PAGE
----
She enjoyed Hockey and Volleyball at Teacher’s College. Then, several years later, around 1967, she was approached by a group of girls who asked if she would mind helping out with their Netball team – P.F.A.
“I told them I didn’t know a lot about Netball. I thought they’d mistaken me for my sister Carol, who was a good player. But they said: ‘No, we’d like you to coach us’,” she recalls.
So Faye and Betty Dobson, Julia and Elaine Morris, Heather Booth, Vicki Ryan, Pam Clarke and Merrilyn Spence were probably the ones responsible for launching Fran’s coaching career and subsequent marathon Netball journey.
P.F.A were one of the outstanding teams in the Wangaratta competition in the late 60’s/early 70’s and won three flags. They were a close lot and Fran formed lasting friendships with them.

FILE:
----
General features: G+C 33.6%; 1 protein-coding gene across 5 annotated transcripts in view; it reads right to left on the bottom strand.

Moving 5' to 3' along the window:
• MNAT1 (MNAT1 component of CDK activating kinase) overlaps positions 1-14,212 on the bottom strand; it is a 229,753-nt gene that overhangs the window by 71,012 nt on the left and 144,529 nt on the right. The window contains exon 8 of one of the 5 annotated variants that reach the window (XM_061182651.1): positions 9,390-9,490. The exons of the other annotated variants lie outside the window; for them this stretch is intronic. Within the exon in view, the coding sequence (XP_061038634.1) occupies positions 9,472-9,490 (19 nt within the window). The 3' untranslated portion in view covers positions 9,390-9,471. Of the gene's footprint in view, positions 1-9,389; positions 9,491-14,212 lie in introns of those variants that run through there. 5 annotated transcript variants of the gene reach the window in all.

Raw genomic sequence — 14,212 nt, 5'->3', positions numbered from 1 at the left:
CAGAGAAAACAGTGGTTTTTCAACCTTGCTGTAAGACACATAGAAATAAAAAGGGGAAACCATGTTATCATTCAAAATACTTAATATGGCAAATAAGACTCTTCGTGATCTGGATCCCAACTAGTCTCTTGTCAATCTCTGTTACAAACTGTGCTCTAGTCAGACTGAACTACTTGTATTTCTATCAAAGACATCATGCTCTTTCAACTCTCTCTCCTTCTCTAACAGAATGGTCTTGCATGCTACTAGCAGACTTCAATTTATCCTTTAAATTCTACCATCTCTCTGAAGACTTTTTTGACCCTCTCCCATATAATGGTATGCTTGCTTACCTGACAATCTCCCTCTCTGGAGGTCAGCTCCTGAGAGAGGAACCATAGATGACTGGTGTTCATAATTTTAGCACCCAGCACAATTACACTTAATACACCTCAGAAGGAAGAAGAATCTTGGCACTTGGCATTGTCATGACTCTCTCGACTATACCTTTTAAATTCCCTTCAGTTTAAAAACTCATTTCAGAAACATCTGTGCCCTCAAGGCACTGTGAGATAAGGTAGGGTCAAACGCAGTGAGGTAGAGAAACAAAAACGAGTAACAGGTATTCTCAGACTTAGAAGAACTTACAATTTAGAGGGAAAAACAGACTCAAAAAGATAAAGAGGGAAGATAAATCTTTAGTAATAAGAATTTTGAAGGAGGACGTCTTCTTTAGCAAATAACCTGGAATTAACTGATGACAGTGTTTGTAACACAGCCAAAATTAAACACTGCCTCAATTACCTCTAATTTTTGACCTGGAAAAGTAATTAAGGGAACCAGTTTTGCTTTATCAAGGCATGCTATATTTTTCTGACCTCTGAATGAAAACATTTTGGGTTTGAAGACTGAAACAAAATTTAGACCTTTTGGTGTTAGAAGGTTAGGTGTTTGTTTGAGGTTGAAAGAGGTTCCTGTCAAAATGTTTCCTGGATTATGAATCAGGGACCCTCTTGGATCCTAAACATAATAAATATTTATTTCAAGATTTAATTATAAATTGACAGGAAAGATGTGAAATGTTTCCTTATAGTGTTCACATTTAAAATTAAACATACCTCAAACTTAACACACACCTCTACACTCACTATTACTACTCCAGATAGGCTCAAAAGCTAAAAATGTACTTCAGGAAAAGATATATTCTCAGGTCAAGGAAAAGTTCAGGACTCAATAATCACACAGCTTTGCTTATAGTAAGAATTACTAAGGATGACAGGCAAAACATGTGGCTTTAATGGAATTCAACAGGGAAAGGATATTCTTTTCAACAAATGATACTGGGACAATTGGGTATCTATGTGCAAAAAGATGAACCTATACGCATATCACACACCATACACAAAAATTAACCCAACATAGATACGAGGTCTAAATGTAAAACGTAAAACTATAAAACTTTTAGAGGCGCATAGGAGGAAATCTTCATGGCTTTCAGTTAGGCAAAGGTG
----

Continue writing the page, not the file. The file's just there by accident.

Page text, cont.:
Faye McCullough (Dobson) says her secret as a coach was that she is an excellent ‘people person’.
“Other teams got a bit excited when it came to preparing for a Grand Final. Fran would invite us around to her place, fill us up with Cheesecake and we would relax and have a good laugh,” Faye says.
Fran did her utmost to make Netball a stronghold at Wangaratta West Primary School, where she was a teacher/librarian for 27 years.
“I used to go into each classroom and ask the kids if they’d like a game. Wang West had 5 or 6 teams at one stage, and some really good players came through.”
“Helene Allen and I would get a swag of material from Bruck’s and co-ordinate a small group of mums to sew and put patches on the tunics. In those days all it cost was about $4 a season for the kids to play.”